Tour Divide
4:19 pm
Thu June 20, 2013

Riding the Continental Divide, Canada to Mexico

Chris Schuler of Switzerland preps for a ride in the rain as he leaves Whitefish as part of the Tour Divide race from Canada to Mexico.
Chris Schuler of Switzerland preps for a ride in the rain as he leaves Whitefish as part of the Tour Divide race from Canada to Mexico.
Credit Katrin Frye

Bikers are braving wind, rain, snow, mountain passes and desert plateau's as part of the Tour Divide mountain bike race.

The race follows the Great Divide Mountain Bike Route mapped by Missoula-based Adventure Cycling Association. It attracts people from across the country, and the world.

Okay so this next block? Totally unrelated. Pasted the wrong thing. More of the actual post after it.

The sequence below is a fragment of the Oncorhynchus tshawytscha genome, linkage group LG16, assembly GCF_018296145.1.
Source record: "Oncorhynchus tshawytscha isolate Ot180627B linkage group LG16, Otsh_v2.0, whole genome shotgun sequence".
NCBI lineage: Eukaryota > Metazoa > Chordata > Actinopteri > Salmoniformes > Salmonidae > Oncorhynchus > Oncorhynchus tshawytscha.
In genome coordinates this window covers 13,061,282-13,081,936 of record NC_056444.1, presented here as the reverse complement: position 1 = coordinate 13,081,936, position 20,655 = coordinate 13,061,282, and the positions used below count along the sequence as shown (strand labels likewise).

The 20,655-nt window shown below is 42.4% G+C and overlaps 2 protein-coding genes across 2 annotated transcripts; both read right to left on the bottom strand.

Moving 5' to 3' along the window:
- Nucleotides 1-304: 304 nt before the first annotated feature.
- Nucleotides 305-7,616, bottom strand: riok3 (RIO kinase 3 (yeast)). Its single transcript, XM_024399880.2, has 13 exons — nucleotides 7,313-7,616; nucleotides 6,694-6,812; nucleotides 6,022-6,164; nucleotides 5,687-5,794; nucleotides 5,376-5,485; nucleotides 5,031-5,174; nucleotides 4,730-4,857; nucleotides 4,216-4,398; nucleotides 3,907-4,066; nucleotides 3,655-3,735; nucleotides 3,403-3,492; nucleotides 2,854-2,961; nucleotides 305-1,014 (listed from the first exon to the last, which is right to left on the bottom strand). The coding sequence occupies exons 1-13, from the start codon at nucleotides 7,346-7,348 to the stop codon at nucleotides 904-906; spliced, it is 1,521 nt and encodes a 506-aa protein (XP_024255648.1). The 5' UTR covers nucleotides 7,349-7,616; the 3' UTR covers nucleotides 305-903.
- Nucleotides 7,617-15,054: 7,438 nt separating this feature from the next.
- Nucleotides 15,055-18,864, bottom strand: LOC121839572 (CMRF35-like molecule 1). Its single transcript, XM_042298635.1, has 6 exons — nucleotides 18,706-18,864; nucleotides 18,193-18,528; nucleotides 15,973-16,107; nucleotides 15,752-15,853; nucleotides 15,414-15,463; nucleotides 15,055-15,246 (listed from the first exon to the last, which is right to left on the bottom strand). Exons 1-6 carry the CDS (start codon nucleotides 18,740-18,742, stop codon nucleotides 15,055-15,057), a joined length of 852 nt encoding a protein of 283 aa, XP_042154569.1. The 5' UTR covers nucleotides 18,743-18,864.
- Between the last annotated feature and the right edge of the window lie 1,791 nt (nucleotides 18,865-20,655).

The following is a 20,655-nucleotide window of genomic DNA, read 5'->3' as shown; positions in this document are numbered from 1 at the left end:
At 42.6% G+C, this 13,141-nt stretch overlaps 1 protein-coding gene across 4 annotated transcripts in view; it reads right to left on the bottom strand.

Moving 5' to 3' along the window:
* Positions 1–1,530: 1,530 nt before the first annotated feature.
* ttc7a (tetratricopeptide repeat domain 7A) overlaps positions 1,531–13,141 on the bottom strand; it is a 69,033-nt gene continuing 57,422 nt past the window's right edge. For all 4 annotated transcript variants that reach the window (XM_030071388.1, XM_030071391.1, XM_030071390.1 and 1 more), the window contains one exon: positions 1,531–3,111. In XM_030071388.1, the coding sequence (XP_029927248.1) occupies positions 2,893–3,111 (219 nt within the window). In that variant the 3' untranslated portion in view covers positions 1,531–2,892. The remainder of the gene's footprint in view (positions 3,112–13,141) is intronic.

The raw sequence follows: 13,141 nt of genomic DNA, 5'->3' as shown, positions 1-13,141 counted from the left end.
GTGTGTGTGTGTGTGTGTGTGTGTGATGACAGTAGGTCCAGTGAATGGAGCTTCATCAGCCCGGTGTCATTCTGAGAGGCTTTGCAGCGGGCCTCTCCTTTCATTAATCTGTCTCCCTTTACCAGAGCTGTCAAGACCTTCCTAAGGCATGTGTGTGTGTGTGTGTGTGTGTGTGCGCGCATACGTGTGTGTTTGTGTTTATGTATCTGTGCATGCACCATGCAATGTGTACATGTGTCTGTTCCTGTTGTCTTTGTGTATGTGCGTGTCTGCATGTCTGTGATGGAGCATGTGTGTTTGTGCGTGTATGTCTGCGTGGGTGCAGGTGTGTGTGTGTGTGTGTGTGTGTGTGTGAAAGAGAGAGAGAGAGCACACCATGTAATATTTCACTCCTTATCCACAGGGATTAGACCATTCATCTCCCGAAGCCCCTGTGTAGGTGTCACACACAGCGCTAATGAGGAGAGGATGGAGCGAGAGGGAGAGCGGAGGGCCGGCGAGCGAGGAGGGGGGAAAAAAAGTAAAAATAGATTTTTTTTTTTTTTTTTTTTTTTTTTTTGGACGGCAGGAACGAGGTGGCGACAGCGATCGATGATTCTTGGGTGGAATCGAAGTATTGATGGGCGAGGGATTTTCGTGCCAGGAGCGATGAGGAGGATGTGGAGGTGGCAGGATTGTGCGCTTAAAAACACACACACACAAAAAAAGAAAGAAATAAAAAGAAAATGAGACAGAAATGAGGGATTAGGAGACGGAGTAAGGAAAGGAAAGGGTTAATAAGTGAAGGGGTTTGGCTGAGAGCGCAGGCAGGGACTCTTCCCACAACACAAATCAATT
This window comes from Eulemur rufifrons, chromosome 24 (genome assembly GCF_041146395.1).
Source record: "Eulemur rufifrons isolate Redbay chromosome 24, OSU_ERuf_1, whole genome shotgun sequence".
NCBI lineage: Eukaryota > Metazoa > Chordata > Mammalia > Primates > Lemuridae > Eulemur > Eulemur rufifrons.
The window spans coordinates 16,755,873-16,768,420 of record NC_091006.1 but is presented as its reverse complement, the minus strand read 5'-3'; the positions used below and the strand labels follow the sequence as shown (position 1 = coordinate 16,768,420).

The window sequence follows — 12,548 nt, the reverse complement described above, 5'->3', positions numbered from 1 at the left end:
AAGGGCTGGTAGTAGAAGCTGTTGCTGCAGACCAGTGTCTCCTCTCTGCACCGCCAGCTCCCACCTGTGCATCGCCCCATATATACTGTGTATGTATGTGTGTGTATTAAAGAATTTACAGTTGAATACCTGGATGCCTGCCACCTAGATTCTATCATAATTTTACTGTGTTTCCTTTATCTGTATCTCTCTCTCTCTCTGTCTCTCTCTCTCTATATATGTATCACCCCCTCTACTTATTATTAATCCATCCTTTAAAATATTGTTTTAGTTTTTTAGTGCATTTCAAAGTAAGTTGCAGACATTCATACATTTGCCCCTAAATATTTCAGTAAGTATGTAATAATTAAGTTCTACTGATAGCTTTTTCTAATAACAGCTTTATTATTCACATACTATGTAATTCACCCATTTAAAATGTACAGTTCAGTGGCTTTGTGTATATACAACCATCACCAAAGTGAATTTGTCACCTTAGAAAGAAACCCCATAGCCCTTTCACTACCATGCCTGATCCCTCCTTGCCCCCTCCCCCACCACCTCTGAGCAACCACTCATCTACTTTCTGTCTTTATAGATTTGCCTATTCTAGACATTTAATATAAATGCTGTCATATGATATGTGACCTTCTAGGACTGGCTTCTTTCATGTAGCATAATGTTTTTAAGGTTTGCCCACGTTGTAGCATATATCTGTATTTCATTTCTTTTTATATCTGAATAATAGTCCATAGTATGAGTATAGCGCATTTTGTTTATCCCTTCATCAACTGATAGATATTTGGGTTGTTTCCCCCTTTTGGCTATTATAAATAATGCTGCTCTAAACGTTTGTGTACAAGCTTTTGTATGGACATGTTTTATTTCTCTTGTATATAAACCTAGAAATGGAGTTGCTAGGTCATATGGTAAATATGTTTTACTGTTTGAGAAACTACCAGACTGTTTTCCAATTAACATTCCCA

Adventure Cycling calls it the longest off-pavement route in the world on their website:

"The Great Divide Mountain Bike Route (GDMBR) is Adventure Cycling's premier off-pavement cycling route, crisscrossing the Continental Divide north to south. This route is defined by the word "remote." Its remoteness equates with spectacular terrain and scenery. The entire route is basically dirt-road and mountain-pass riding every day. In total, it has over 200,000 feet of elevation gain."

Javier Serrano of Dallas, Texas, Alex Mangini of Austin, Texas via New Jersey,  Chris Schuler of Switzerland and Allison Seger are among a group of six mountain bikers who passed through Whitefish recently, riding through the rain. Seger is a teacher in South Dakota and is trying to raise a dollar-a-mile for her students back home.

The 2,700 mile race starts each year in June in Banff, Alberta Canada and follows the Continental Divide south to Antelope Wells, New Mexico.